Life Science Environment Australia Zoo’s Robert Irwin wins Wildlife Photographer of the Year People’s Choice Award

Australia Zoo’s Robert Irwin wins Wildlife Photographer of the Year People’s Choice Award

The "stirring and symbolic" image stood out in the Natural History Museum's annual competition. Photo: ABC/Robert Irwin
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Australia Zoo’s Robert Irwin has won the Natural History Museum’s Wildlife Photographer of the Year People’s Choice Award with a drone image of a raging Cape York bushfire.

Mr Irwin, whose father Steve was a world-famous conservationist, said his hobby was “about telling a story to make a difference for the environment and our planet”.

“I feel it is particularly special for this image to be awarded, not only as a profound personal honour but also as a reminder of our effect on the natural world and our responsibility to care for it,” he said.

Director of London’s Natural History Museum, Dr Doug Gurr, said the image was “both stirring and symbolic”.

“Last year the world stood aghast at the devastating wildfires that struck much of Australia, and this photograph depicts just one example of a staggering biodiversity loss caused by the detrimental impacts of climate change, habitat loss and pollution,” he said.

“But it is by no means too late for us to act.

“I hope those who see this image are enthused to learn more about the problems our natural world faces but also to take action in their daily lives – be it changing dietary or travel habits or even joining a local wildlife volunteering group.”

Selected from a shortlist of 25 images, chosen by the Natural History Museum from over 49,000 images that were submitted for their annual competition, Mr Irwin’s, and four other photographs, stood out as favourites.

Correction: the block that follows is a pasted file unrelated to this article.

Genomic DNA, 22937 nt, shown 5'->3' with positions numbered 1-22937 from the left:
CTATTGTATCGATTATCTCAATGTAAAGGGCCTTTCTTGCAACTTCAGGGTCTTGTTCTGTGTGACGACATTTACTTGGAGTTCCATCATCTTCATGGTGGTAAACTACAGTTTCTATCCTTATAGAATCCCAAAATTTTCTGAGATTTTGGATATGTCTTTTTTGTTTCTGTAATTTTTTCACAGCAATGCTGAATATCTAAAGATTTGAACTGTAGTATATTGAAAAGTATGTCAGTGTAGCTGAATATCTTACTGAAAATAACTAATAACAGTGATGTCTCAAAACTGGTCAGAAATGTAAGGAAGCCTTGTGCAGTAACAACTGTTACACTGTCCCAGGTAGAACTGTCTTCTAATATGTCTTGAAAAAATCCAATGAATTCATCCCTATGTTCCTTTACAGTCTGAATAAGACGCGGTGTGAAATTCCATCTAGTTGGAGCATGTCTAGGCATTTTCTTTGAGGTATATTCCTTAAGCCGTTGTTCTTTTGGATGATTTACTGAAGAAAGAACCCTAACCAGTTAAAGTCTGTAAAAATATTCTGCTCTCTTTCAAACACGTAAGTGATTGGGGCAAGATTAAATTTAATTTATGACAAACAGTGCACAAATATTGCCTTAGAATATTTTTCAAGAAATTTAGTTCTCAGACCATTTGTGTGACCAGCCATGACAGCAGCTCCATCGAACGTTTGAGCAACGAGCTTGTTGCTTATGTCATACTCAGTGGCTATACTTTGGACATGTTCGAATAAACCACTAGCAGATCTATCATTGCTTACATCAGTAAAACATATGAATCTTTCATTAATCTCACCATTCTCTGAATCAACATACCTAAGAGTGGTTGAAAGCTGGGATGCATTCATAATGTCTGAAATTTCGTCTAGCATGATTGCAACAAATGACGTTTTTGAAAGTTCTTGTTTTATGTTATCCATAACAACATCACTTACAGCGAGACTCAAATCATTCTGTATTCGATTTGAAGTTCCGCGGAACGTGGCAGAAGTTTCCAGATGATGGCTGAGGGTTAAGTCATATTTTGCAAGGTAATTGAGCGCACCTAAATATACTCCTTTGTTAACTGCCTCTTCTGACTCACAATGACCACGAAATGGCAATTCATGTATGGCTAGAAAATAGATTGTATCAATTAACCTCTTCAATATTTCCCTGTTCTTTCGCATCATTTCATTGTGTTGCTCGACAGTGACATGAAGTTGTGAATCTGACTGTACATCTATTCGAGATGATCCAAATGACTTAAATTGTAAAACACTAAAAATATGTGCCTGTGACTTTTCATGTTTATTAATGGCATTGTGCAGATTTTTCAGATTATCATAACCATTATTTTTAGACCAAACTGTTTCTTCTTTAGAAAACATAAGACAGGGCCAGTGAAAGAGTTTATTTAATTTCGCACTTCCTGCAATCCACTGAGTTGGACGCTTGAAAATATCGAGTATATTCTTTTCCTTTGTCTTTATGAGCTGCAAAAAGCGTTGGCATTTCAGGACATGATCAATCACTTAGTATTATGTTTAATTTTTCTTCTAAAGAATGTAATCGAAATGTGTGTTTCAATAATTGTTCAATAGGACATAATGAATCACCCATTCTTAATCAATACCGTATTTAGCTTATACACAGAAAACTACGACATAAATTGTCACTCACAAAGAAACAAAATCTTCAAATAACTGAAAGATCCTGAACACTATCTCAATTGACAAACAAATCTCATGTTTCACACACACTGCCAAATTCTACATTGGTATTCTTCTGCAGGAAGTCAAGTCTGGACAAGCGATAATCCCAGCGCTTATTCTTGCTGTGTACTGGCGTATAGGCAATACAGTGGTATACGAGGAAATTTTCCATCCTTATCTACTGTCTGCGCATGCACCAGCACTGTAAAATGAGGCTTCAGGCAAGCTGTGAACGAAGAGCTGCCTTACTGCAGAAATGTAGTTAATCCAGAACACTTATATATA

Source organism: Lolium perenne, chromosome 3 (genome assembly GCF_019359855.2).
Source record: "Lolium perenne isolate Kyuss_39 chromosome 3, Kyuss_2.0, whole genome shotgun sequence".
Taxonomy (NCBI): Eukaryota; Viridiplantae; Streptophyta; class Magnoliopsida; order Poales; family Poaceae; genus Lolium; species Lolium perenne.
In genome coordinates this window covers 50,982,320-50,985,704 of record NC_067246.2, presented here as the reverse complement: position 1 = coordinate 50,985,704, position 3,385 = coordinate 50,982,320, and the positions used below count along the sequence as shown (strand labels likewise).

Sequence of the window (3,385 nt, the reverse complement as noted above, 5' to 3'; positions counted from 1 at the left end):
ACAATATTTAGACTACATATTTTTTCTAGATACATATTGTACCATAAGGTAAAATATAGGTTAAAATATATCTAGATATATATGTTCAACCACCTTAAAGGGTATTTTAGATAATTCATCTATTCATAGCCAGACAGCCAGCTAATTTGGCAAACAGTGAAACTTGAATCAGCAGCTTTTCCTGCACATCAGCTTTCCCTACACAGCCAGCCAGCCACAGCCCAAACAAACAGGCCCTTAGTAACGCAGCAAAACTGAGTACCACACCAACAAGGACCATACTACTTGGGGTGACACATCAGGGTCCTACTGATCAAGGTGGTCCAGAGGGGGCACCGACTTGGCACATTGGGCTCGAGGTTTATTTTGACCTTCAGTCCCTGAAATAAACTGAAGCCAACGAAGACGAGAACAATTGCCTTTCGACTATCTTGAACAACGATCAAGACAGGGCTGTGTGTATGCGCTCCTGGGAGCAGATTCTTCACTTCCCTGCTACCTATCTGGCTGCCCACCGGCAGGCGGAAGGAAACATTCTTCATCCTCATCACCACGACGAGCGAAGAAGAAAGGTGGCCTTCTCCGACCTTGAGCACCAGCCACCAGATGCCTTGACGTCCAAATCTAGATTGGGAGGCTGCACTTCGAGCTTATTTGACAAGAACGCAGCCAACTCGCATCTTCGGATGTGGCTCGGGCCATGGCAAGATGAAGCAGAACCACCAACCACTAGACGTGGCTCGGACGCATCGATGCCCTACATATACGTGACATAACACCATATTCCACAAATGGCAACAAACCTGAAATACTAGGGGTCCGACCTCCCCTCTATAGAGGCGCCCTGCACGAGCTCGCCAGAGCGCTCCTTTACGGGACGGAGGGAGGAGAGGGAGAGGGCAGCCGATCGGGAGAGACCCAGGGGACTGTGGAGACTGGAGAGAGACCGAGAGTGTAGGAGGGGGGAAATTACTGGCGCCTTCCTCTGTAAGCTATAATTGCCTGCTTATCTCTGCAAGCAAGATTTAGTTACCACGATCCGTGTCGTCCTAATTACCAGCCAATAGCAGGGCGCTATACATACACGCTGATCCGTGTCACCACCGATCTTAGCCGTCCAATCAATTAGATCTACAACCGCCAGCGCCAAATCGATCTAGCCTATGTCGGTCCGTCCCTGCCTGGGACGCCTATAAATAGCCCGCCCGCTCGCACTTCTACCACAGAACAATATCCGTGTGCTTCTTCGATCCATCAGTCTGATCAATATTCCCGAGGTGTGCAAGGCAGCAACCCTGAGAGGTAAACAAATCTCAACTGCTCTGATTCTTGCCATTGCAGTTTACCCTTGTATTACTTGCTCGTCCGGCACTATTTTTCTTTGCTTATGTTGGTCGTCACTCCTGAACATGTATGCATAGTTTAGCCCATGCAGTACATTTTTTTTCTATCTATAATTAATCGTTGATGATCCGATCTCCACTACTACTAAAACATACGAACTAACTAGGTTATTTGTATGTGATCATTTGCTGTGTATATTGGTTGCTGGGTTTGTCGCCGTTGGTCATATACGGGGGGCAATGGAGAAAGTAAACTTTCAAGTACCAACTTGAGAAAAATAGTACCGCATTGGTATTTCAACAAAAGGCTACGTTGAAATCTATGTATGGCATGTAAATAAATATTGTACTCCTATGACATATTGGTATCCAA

The five images will be displayed in the Wildlife Photographer of the Year exhibition at the Natural History Museum, London when the Museum reopens.

The exhibition will now be open until August 1, 2021.

Joseph Wachira comforts Sudan, the last male northern white rhino left on the planet, moments before he passed away at Ol Pejeta Wildlife Conservancy in northern Kenya. Photo: ABC/Ami Vitale
Andy Parkinson took this shot of a curled up hare in the snowy drifts of Scotland. Photo: ABC/Andy Parkinson

The popular images include Ami Vitale’s heart-warming portrayal of a bond between ranger and rhino and the wonderfully composed wintry portrait from Andy Parkinson (both above); an innovative remote capture of two squirrels from Neil Anderson and a meeting between a worried looking Labrador in a car and an enormous moose, taken by Guillermo Esteves (below).

As the weather grew colder, two Eurasian red squirrels (only one is clearly visible) found comfort and warmth in a box the photographer had put up in one of the pine trees near his home in the Scottish Highlands. Photo: ABC/Neil Anderson
The worried looking expression on this dog’s face speaks volumes and is a reminder that moose are large, unpredictable, wild animals. Taken at Antelope Flats in Grand Teton National Park, Wyoming, US. Photo: ABC/Guillermo Esteves

Here are the photos that earned a Highly Commended award from the judges last year:

Some Australian images made the Highly Commended list, like these cheeky possums captured by Gary Meredith in Yallingup, WA. Photo: ABC/Gary Meredith/Wildlife Photographer Of The Year
Dhritiman Mukherjee captured this busy picture of a male gharial covered in his offspring in northern India. Photo: ABC/Dhritiman Mukherjee/Wildlife Photographer Of The Year
Jose Fragozo’s entry of a hippopotamus emerging from the mud was taken in Kenya’s Mara River in the Maasai Mara National Reserve. Photo: ABC/Jose Fragozo/Wildlife Photographer Of The Year
Arshdeep Singh, 13, entered this picture of this threatened species into the 11-14 age group. Photo: ABC/Arshdeep Singh/Wildlife Photographer Of The Year

An exhibition of the images judged in the 2020 competition opened in October last year at the Natural History Museum in London.

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